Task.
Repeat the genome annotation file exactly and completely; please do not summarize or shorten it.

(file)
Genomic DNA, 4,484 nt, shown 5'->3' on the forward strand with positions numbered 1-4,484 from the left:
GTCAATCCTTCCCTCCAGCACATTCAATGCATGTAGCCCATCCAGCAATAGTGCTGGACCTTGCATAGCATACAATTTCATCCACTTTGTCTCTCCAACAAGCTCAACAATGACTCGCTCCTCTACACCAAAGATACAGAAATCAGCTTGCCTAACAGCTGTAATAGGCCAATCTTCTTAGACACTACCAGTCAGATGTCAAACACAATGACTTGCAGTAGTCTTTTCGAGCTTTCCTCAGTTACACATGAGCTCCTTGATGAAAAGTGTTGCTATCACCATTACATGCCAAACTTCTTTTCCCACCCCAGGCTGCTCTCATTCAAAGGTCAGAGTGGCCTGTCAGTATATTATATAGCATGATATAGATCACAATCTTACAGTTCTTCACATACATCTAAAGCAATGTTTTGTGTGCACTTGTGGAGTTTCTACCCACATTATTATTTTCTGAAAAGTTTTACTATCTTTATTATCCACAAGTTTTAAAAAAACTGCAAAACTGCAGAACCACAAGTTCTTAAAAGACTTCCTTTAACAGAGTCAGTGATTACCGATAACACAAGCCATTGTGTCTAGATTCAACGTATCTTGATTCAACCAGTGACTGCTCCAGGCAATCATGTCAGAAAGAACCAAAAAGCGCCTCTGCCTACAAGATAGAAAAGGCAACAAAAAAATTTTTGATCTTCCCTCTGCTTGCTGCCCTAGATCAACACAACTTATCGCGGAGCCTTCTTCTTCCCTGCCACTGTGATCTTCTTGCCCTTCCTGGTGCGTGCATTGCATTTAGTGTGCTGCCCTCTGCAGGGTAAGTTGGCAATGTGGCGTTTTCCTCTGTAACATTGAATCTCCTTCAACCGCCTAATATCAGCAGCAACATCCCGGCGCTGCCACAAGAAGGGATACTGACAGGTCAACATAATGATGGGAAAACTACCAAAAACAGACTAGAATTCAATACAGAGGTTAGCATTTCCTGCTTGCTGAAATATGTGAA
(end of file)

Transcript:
Genomic DNA, 4,484 nt, shown 5'->3' on the forward strand with positions numbered 1-4,484 from the left:
GTCAATCCTTCCCTCCAGCACATTCAATGCATGTAGCCCATCCAGCAATAGTGCTGGACCTTGCATAGCATACAATTTCATCCACTTTGTCTCTCCAACAAGCTCAACAATGACTCGCTCCTCTACACCAAAGATACAGAAATCAGCTTGCCTAACAGCTGTAATAGGCCAATCTTCTTAGACACTACCAGTCAGATGTCAAACACAATGACTTGCAGTAGTCTTTTCGAGCTTTCCTCAGTTACACATGAGCTCCTTGATGAAAAGTGTTGCTATCACCATTACATGCCAAACTTCTTTTCCCACCCCAGGCTGCTCTCATTCAAAGGTCAGAGTGGCCTGTCAGTATATTATATAGCATGATATAGATCACAATCTTACAGTTCTTCACATACATCTAAAGCAATGTTTTGTGTGCACTTGTGGAGTTTCTACCCACATTATTATTTTCTGAAAAGTTTTACTATCTTTATTATCCACAAGTTTTAAAAAAACTGCAAAACTGCAGAACCACAAGTTCTTAAAAGACTTCCTTTAACAGAGTCAGTGATTACCGATAACACAAGCCATTGTGTCTAGATTCAACGTATCTTGATTCAACCAGTGACTGCTCCAGGCAATCATGTCAGAAAGAACCAAAAAGCGCCTCTGCCTACAAGATAGAAAAGGCAACAAAAAAATTTTTGATCTTCCCTCTGCTTGCTGCCCTAGATCAACACAACTTATCGCGGAGCCTTCTTCTTCCCTGCCACTGTGATCTTCTTGCCCTTCCTGGTGCGTGCATTGCATTTAGTGTGCTGCCCTCTGCAGGGTAAGTTGGCAATGTGGCGTTTTCCTCTGTAACATTGAATCTCCTTCAACCGCCTAATATCAGCAGCAACATCCCGGCGCTGCCACAAGAAGGGATACTGACAGGTCAACATAATGATGGGAAAACTACCAAAAACAGACTAGAATTCAATACAGAGGTTAGCATTTCCTGCTTGCTGAAATATGTGAA